Playing with fire

  • Published
  • By Staff Sgt. Curtis Brown
  • 509th Civil Engineer Squadron
In 2002, the National Fire Protection Association estimated more than 13,500 child-playing structure fires were reported in the U.S., with associated losses of 210 civilian deaths, 1,250 civilian injuries, and $339 million in direct damage.

I think we can all remember as children being told not to play with fire. This saying has new meaning with the overwhelming popularity of "toy like" cigarette lighters to children. To a child's eye they're pretty irresistible. But these eye-catching novelty lighters are full of liquid butane and can cause disaster in the hands of little ones.

The lighters come in all shapes and sizes and their most common characteristic is they do not look anything like lighters. Many of these lighters look like animals, miniature cars, mobile phones, and cameras. One is nearly identical to the popular rubber ducky bath toy. It even quacks! Ironically, there are even lighters that mimic a red fire truck, a fire extinguisher, and a Dalmatian with a fire helmet.

Each year toy like/novelty lighters are responsible for numerous injuries and deaths across our nation. In Russellville, Arkansas, brothers, 2-years and 15-months of age, died after setting fire to their apartment with a motorcycle-shaped lighter. A 6-year-old boy in North Carolina sustained second-degree burns after playing with a lighter that looked like a toy cell phone.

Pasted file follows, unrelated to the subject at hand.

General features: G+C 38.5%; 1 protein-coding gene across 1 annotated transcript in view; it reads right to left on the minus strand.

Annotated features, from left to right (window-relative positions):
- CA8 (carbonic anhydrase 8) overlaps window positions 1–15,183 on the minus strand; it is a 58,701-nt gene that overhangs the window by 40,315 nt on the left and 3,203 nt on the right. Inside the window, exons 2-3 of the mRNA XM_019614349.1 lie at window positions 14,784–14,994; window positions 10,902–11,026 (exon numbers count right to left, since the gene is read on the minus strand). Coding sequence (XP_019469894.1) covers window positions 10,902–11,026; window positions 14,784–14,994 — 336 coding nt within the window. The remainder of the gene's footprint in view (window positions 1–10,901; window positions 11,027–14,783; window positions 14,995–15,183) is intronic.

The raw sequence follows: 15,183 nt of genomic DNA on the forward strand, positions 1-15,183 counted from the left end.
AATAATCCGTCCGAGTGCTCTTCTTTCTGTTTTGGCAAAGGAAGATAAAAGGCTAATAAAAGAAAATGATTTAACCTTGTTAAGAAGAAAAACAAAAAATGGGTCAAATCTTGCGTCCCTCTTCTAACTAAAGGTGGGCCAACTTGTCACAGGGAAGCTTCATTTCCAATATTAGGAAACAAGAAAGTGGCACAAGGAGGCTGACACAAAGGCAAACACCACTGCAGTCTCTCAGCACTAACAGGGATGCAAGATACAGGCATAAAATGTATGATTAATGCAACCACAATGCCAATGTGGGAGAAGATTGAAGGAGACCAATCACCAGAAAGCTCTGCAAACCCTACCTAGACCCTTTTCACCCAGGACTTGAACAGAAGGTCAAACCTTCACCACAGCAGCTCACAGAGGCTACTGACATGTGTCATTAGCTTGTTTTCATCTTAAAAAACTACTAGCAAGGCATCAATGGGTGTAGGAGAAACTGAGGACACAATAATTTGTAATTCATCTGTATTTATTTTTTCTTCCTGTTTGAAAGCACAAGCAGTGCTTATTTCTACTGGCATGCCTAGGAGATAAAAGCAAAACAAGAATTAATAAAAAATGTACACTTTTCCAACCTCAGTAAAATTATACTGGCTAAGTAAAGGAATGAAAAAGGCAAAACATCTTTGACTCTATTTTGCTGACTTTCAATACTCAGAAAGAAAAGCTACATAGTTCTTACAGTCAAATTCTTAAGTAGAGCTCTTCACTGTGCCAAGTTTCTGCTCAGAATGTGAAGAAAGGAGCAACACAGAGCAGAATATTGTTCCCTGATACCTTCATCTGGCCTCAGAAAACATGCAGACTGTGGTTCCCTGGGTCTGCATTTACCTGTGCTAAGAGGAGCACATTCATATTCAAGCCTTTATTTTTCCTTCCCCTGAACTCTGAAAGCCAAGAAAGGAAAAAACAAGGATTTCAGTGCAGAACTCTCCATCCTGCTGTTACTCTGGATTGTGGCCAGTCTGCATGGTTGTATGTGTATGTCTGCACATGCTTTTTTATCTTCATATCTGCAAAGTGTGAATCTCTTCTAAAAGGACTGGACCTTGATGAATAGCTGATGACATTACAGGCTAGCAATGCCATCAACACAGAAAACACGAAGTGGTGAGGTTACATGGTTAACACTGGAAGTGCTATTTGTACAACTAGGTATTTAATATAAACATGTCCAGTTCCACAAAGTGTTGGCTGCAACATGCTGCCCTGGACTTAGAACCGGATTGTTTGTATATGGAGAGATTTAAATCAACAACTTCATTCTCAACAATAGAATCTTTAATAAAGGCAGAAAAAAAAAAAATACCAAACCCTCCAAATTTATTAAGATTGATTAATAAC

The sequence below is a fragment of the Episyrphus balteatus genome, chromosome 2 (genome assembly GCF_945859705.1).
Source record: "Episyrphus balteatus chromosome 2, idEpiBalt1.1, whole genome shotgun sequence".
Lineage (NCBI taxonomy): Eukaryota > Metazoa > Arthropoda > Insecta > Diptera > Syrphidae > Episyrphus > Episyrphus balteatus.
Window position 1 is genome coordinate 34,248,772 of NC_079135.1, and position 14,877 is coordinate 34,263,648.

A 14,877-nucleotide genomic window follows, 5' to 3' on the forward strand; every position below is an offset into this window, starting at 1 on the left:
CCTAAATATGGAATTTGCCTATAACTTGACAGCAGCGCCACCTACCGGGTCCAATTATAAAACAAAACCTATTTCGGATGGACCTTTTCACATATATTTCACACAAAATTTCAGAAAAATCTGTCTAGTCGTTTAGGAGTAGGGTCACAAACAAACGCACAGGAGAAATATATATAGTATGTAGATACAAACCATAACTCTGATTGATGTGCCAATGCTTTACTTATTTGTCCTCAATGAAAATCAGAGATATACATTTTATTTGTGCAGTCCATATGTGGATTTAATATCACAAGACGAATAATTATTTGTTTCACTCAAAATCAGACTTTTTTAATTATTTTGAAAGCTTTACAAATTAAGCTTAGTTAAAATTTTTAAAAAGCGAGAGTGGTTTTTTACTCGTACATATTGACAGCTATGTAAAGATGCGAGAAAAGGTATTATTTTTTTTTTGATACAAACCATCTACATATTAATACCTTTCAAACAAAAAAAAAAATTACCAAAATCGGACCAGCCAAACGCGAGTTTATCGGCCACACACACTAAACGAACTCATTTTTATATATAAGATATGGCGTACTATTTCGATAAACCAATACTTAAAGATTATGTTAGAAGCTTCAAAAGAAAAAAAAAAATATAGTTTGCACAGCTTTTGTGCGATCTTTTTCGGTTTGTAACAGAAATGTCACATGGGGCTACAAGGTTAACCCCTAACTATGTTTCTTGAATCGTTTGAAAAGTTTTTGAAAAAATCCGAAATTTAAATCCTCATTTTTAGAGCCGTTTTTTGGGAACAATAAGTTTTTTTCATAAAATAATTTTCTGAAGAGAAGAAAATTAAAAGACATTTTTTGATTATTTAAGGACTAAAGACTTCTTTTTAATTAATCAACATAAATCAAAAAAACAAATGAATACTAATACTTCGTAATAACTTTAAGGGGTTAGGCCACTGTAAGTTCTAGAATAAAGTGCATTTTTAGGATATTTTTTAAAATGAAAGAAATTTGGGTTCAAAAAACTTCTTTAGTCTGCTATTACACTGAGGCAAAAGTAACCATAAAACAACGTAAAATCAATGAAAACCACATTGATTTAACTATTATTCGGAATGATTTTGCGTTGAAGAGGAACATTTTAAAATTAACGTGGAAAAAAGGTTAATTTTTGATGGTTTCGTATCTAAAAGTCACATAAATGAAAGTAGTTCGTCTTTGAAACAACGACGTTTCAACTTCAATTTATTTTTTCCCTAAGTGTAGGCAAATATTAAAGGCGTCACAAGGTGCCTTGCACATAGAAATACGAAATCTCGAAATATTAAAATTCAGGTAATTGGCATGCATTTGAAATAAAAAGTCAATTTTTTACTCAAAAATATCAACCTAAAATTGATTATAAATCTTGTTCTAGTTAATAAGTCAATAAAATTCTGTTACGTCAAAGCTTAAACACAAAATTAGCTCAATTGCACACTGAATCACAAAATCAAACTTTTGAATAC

In Maryland, playground equipment was set on fire by three 5-year-old girls using a gun shaped lighter. In Oregon, one child died and another was permanently brain damaged after a 6-year-old, playing with a lighter that looked like a dolphin, started a fire.

Even parents are unable to tell the difference between the lighters and toys at times. In Gladwin, Michigan, a mother wanted to give her 4-year-old daughter a treat for cleaning her room. She accidentally bought her a novelty lighter, thinking it was a toy dog.

It is critical to focus public attention on the dangers of these toy-like devices. For this reason, the theme for National Arson Awareness Week (May 4-10, 2008) is Toy-like Lighters - Playing with Fire. If you have any of these lighters lying around, please either dispose of them or secure them away from access to children.

Also, spread the word about the hazards of these incendiary devices. For more information on novelty and toy like lighters, visit the U.S. Fire Administration's Web site at .

Don't let tragedy "ignite" a concern for protecting our children. Start now!